Radiation Oncology Trials

The Radiation Oncology Trials Department is currently conducting a number of phase I to III clinical trials using radiotherapy alone or in combination with other treatments. Trials run in a wide range of cancers including prostate, lung, head and neck, breast, lymphoma, bladder, kidney, skin, oesophagus, stomach, liver and central nervous system.

If you would like to be considered for a clinical trial you will require a referral from your current treating team. Visit the Joining a Clinical Trial page for referral information. 

For more information on clinical trials, get in contact with our cancer clinical trials enquiry coordinator.

Clinical Trials Enquiry Coordinator

Business hours, Mon to Friday between 9am - 2pm
Email [email protected]
Phone (03) 8559 7456

Open and Recruiting Clinical Trials

A randomised trial examining use of personalised radiation therapy after breast conserving surgery in patients with low-risk early breast cancer

Cancer type

Low-risk early breast cancer

Status

Open and recruiting

Phase

Three:  A phase three clinical trial follows a phase two, in a larger group of patients with specific cancer types. The aim of a phase three is to compare the new treatment to what is available for that cancer type.

Brief summary

As a standard treatment, patients with low risk breast cancer have surgery to remove the tumour followed by radiotherapy and hormonal treatment to improve the chances of cancer not returning. Doctors do not know whether it is safe to omit radiotherapy treatment in these patients to prevent over treating them. The trial aims to improve personalised use of radiation therapy in early breast cancer patients, according to their individual risk of the cancer reoccurring. The results from EXPERT trial will help doctors decide the most effective and safest approach and what treatment to recommend in the future.

Patients participating in this trial will be randomly allocated to one of two treatment groups:

  • Group A: Radiotherapy and endocrine therapy
  • Group B: Endocrine therapy only
Who can participate

Women aged 50 years or older who have undergone surgery to remove hormone receptor positive early breast cancer and is prescribed to receive radiotherapy and hormonal therapy as part of standard treatment.

Clinical trials have complex eligibility criteria - talk to your doctor about your interest in this trial.

Novel Integration of new prostate radiation therapy schedules with adjuvant androgen deprivation

Cancer type

Intermediate or low-high risk Prostate cancer

Status

Open and recruiting

Phase

Two: A phase two clinical trial follows a phase one, in a large group of patients with selected cancer types. The aim of a phase two is to find out if the new treatment is effective in these cancer types.

Brief summary

NINJA Trial compares the effectiveness of two schedules of radiotherapy for the treatment of patients with prostate cancer. The trial aims to improve the accuracy and quality of radiotherapy treatment in prostate cancer. The trial will also look at better ways in which we can plan radiotherapy treatment for men with prostate cancer using Magnetic Resonance Imaging (MRI scans) for radiotherapy planning.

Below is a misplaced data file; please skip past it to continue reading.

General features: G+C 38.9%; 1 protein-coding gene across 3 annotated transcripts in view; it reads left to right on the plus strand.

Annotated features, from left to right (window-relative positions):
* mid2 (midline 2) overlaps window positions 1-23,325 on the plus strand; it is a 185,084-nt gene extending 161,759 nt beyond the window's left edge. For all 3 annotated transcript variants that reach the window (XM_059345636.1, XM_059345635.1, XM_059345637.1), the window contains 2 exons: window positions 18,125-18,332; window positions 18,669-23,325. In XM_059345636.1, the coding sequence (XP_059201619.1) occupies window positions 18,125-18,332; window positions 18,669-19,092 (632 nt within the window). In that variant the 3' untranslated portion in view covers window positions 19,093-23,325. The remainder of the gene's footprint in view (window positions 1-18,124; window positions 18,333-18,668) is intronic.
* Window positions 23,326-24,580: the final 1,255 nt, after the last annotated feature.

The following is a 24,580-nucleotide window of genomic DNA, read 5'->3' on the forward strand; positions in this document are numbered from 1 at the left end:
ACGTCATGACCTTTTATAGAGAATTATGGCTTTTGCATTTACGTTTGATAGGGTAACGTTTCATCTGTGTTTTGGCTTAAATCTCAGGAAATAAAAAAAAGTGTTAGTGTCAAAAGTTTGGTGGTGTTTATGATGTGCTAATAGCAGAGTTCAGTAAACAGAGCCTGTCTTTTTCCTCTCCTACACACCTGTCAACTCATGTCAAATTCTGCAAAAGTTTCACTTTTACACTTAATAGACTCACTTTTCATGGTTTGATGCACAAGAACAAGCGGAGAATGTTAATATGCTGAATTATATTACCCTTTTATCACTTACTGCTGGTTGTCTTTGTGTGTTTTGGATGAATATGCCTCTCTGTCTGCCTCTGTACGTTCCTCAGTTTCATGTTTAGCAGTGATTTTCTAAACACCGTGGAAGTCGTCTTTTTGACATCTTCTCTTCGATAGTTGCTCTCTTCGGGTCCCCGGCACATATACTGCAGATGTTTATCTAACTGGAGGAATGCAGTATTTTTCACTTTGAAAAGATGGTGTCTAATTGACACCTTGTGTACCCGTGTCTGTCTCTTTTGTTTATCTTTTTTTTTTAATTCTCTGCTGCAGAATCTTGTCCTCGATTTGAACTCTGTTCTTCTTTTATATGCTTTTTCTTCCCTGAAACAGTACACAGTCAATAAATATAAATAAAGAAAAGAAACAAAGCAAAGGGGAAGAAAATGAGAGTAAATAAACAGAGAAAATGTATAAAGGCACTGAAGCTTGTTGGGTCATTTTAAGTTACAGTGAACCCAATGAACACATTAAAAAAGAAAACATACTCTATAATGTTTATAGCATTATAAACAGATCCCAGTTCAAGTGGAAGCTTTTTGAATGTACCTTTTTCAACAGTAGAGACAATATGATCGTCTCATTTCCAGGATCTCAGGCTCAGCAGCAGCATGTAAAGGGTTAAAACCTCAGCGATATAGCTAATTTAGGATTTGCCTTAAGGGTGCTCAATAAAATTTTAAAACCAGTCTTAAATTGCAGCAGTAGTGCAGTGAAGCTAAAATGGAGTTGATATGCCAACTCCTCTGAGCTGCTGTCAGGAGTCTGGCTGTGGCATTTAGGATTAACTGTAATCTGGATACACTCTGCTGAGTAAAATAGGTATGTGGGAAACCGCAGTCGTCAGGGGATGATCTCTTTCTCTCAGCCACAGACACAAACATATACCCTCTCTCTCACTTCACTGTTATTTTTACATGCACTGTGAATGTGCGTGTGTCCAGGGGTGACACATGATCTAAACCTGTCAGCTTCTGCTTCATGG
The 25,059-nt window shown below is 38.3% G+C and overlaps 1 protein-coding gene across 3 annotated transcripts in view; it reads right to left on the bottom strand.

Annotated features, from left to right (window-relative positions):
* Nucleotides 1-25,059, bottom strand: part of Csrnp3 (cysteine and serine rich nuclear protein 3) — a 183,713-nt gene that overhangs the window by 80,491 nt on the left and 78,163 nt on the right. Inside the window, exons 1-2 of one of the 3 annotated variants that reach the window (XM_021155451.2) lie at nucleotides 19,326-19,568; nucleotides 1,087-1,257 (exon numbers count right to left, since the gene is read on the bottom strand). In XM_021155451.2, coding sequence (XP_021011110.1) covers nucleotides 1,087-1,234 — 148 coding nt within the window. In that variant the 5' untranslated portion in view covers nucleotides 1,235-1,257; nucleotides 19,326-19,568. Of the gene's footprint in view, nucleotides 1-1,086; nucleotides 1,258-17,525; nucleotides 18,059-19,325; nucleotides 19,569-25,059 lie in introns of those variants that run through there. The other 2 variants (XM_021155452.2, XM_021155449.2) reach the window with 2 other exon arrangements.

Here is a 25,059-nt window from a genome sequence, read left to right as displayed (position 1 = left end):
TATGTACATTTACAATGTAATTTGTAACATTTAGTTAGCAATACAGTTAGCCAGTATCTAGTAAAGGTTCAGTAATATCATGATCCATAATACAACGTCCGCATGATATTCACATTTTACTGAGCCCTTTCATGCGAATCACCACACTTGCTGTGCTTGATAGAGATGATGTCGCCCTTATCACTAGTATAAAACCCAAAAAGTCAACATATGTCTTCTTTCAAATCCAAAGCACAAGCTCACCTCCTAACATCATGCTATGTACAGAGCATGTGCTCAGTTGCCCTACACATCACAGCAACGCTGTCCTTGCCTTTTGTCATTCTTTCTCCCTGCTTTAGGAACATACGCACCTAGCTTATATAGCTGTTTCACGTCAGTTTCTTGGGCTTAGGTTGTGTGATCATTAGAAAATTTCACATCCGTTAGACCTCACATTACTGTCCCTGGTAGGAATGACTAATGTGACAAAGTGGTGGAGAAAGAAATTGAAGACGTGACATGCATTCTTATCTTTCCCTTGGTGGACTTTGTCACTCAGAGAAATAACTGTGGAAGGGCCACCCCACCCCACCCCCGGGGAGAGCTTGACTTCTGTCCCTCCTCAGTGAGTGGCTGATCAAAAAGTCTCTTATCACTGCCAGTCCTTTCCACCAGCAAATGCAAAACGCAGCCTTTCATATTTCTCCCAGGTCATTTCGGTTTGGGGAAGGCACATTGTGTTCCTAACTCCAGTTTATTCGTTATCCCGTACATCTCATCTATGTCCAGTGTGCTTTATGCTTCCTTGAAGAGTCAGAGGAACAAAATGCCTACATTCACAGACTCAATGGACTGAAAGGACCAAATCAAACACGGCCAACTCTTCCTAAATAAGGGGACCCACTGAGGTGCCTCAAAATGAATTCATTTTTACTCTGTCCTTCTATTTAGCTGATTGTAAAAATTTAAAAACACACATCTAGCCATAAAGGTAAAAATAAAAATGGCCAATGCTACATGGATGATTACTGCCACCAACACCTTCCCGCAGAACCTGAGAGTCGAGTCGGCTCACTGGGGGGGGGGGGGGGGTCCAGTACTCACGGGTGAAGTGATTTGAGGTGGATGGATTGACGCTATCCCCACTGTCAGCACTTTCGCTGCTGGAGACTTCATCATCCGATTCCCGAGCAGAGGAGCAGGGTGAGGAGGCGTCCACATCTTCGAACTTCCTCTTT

Patients participating in this trial will be randomly allocated to one of two prostate radiation therapy schedules:

  • Group A: Stereotactic Body Radiotherapy (SABRT) Monotherapy
  • Group B: Virtual High Dose Rate Brachytherapy (HDRB) Boost combined with a shorter version of conventional external beam radiotherapy
Who can participate

Men aged 18 years or older who have been diagnosed with unfavourable intermediate or high risk prostate cancer. The cancer has not spread to other parts of the body. The tumour will be measured on a MRI scan to plan for radiotherapy treatment.

Clinical trials have complex eligibility criteria - talk to your doctor about your interest in this trial.

A randomised trial of Osimertinib with or without stereotactic radiosurgery for EGFR mutated Non-Small Cell Lung Cancer with brain metastases

Cancer type

EGFR mutated Non-small Cell Lung Cancer (NSCLC) with brain metastases

Status

Open and recruiting

Phase

Two: A phase two clinical trial follows a phase one, in a large group of patients with selected cancer types. The aim of a phase two is to find out if the new treatment is effective in these cancer types.

Brief summary

For people who have NSCLC with up to ten brain metastases, this study aims to determine how well these brain metastases can be controlled by a medication called Osimertinib, given with or without Stereotactic Radiosurgery (SRS).

Eligible patients will be randomly assigned to one of two treatment groups:

  • Group 1: Osimertinib (1 tablet daily)
  • Group 2: Stereotactic Radiosurgery (SRS) followed by Osimertinib (1 tablet daily)
Who can participate
  • Adults with advanced non-small cell lung cancer (NSCLC) with EGFR mutation that has spread to the brain (brain metastases).
  • These brain metastases need to be considered suitable for treatment with Stereotactic Radiosurgery (SRS) and/or Osimertinib.  

Clinical trials have complex eligibility criteria - talk to your doctor about your interest in this trial.

Radiation versus Observation following surgical resection of Atypical Meningioma: a randomised controlled trial

Cancer type

Atypical menigioma

Status

Open and recruiting

Phase

Three: A phase three clinical trial follows a phase two, in a larger group of patients with specific cancer types. The aim of a phase three is to compare the new treatment to what is available for that cancer type.

Brief summary

Patients with atypical meningiomas have surgery to remove the tumour, but there is a possibility that atypical meningiomas can regrow. Doctors still do not know what is the most effective and the safest treatment approach for atypical meningioma patients following surgery.

Patients participating in this trial will be randomised to one of two treatment groups: